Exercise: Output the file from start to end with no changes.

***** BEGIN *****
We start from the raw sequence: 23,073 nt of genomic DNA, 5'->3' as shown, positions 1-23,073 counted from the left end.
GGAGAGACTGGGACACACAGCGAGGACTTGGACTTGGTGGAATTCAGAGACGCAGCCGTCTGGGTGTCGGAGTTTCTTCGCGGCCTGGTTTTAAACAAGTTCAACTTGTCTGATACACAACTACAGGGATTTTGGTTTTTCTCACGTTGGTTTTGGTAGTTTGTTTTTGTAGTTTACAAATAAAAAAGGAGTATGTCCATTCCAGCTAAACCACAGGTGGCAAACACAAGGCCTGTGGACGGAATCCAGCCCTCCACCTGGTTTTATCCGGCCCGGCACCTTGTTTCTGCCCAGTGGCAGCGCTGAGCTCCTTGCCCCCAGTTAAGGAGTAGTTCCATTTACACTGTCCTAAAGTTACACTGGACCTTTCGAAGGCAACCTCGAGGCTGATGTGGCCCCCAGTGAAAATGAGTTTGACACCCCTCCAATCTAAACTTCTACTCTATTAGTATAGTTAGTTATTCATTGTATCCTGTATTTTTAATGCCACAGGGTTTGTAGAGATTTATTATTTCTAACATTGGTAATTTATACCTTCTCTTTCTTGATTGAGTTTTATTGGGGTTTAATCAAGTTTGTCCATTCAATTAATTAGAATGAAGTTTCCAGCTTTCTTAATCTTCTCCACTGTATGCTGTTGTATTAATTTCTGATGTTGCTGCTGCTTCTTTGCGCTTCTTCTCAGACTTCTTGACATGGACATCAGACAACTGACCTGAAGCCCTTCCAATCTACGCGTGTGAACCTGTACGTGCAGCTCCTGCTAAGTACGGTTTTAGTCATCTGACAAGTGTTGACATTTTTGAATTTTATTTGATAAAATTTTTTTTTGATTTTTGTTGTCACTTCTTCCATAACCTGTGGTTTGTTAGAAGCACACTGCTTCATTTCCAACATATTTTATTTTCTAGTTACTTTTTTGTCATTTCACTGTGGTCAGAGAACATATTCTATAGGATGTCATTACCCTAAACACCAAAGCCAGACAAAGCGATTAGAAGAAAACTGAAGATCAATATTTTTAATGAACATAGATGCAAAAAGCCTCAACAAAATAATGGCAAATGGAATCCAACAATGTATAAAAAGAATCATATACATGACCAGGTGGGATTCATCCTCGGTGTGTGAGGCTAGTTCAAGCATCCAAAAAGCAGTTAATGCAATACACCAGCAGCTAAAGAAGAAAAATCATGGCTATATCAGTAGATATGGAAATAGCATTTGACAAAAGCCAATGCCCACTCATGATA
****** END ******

We start from the raw sequence: 23,073 nt of genomic DNA, 5'->3' as shown, positions 1-23,073 counted from the left end.
GGAGAGACTGGGACACACAGCGAGGACTTGGACTTGGTGGAATTCAGAGACGCAGCCGTCTGGGTGTCGGAGTTTCTTCGCGGCCTGGTTTTAAACAAGTTCAACTTGTCTGATACACAACTACAGGGATTTTGGTTTTTCTCACGTTGGTTTTGGTAGTTTGTTTTTGTAGTTTACAAATAAAAAAGGAGTATGTCCATTCCAGCTAAACCACAGGTGGCAAACACAAGGCCTGTGGACGGAATCCAGCCCTCCACCTGGTTTTATCCGGCCCGGCACCTTGTTTCTGCCCAGTGGCAGCGCTGAGCTCCTTGCCCCCAGTTAAGGAGTAGTTCCATTTACACTGTCCTAAAGTTACACTGGACCTTTCGAAGGCAACCTCGAGGCTGATGTGGCCCCCAGTGAAAATGAGTTTGACACCCCTCCAATCTAAACTTCTACTCTATTAGTATAGTTAGTTATTCATTGTATCCTGTATTTTTAATGCCACAGGGTTTGTAGAGATTTATTATTTCTAACATTGGTAATTTATACCTTCTCTTTCTTGATTGAGTTTTATTGGGGTTTAATCAAGTTTGTCCATTCAATTAATTAGAATGAAGTTTCCAGCTTTCTTAATCTTCTCCACTGTATGCTGTTGTATTAATTTCTGATGTTGCTGCTGCTTCTTTGCGCTTCTTCTCAGACTTCTTGACATGGACATCAGACAACTGACCTGAAGCCCTTCCAATCTACGCGTGTGAACCTGTACGTGCAGCTCCTGCTAAGTACGGTTTTAGTCATCTGACAAGTGTTGACATTTTTGAATTTTATTTGATAAAATTTTTTTTTGATTTTTGTTGTCACTTCTTCCATAACCTGTGGTTTGTTAGAAGCACACTGCTTCATTTCCAACATATTTTATTTTCTAGTTACTTTTTTGTCATTTCACTGTGGTCAGAGAACATATTCTATAGGATGTCATTACCCTAAACACCAAAGCCAGACAAAGCGATTAGAAGAAAACTGAAGATCAATATTTTTAATGAACATAGATGCAAAAAGCCTCAACAAAATAATGGCAAATGGAATCCAACAATGTATAAAAAGAATCATATACATGACCAGGTGGGATTCATCCTCGGTGTGTGAGGCTAGTTCAAGCATCCAAAAAGCAGTTAATGCAATACACCAGCAGCTAAAGAAGAAAAATCATGGCTATATCAGTAGATATGGAAATAGCATTTGACAAAAGCCAATGCCCACTCATGATA